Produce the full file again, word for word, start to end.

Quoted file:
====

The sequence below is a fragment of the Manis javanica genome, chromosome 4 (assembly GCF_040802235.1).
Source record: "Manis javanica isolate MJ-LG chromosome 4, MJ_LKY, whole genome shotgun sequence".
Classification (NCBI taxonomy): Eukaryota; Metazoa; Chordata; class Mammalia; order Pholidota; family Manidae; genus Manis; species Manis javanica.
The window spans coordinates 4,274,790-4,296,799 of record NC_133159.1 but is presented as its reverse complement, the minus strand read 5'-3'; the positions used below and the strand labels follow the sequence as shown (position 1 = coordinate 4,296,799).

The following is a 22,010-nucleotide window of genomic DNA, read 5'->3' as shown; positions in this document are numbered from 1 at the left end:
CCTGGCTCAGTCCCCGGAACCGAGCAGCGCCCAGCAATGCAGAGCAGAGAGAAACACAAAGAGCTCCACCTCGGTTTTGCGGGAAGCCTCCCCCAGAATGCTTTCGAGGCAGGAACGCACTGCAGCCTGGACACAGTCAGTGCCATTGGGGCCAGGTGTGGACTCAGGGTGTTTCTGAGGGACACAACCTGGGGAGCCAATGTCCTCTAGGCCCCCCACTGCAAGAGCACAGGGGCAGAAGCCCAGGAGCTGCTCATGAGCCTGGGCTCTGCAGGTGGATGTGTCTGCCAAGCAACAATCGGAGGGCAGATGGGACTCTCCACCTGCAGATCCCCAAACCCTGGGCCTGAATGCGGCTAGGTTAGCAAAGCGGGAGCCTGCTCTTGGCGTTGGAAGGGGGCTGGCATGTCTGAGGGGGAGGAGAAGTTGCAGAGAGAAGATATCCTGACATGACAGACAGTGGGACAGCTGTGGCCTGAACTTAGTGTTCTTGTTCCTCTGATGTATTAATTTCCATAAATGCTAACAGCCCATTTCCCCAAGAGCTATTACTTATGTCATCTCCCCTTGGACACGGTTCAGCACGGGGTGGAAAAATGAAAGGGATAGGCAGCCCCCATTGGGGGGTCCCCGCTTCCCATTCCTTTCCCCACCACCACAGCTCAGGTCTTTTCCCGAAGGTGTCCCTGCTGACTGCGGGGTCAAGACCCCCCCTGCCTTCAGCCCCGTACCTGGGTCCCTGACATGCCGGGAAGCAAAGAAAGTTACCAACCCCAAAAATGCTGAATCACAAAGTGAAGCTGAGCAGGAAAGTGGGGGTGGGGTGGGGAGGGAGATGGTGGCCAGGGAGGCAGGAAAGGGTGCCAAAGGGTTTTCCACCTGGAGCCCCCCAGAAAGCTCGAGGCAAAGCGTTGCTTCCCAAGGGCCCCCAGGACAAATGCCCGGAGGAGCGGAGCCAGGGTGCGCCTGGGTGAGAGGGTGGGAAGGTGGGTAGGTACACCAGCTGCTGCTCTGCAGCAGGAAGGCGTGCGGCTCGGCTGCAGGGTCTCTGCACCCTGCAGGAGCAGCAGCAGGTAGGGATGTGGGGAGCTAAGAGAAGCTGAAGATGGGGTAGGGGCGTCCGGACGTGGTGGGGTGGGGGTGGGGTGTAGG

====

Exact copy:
The sequence below is a fragment of the Manis javanica genome, chromosome 4 (assembly GCF_040802235.1).
Source record: "Manis javanica isolate MJ-LG chromosome 4, MJ_LKY, whole genome shotgun sequence".
Classification (NCBI taxonomy): Eukaryota; Metazoa; Chordata; class Mammalia; order Pholidota; family Manidae; genus Manis; species Manis javanica.
The window spans coordinates 4,274,790-4,296,799 of record NC_133159.1 but is presented as its reverse complement, the minus strand read 5'-3'; the positions used below and the strand labels follow the sequence as shown (position 1 = coordinate 4,296,799).

The following is a 22,010-nucleotide window of genomic DNA, read 5'->3' as shown; positions in this document are numbered from 1 at the left end:
CCTGGCTCAGTCCCCGGAACCGAGCAGCGCCCAGCAATGCAGAGCAGAGAGAAACACAAAGAGCTCCACCTCGGTTTTGCGGGAAGCCTCCCCCAGAATGCTTTCGAGGCAGGAACGCACTGCAGCCTGGACACAGTCAGTGCCATTGGGGCCAGGTGTGGACTCAGGGTGTTTCTGAGGGACACAACCTGGGGAGCCAATGTCCTCTAGGCCCCCCACTGCAAGAGCACAGGGGCAGAAGCCCAGGAGCTGCTCATGAGCCTGGGCTCTGCAGGTGGATGTGTCTGCCAAGCAACAATCGGAGGGCAGATGGGACTCTCCACCTGCAGATCCCCAAACCCTGGGCCTGAATGCGGCTAGGTTAGCAAAGCGGGAGCCTGCTCTTGGCGTTGGAAGGGGGCTGGCATGTCTGAGGGGGAGGAGAAGTTGCAGAGAGAAGATATCCTGACATGACAGACAGTGGGACAGCTGTGGCCTGAACTTAGTGTTCTTGTTCCTCTGATGTATTAATTTCCATAAATGCTAACAGCCCATTTCCCCAAGAGCTATTACTTATGTCATCTCCCCTTGGACACGGTTCAGCACGGGGTGGAAAAATGAAAGGGATAGGCAGCCCCCATTGGGGGGTCCCCGCTTCCCATTCCTTTCCCCACCACCACAGCTCAGGTCTTTTCCCGAAGGTGTCCCTGCTGACTGCGGGGTCAAGACCCCCCCTGCCTTCAGCCCCGTACCTGGGTCCCTGACATGCCGGGAAGCAAAGAAAGTTACCAACCCCAAAAATGCTGAATCACAAAGTGAAGCTGAGCAGGAAAGTGGGGGTGGGGTGGGGAGGGAGATGGTGGCCAGGGAGGCAGGAAAGGGTGCCAAAGGGTTTTCCACCTGGAGCCCCCCAGAAAGCTCGAGGCAAAGCGTTGCTTCCCAAGGGCCCCCAGGACAAATGCCCGGAGGAGCGGAGCCAGGGTGCGCCTGGGTGAGAGGGTGGGAAGGTGGGTAGGTACACCAGCTGCTGCTCTGCAGCAGGAAGGCGTGCGGCTCGGCTGCAGGGTCTCTGCACCCTGCAGGAGCAGCAGCAGGTAGGGATGTGGGGAGCTAAGAGAAGCTGAAGATGGGGTAGGGGCGTCCGGACGTGGTGGGGTGGGGGTGGGGTGTAGG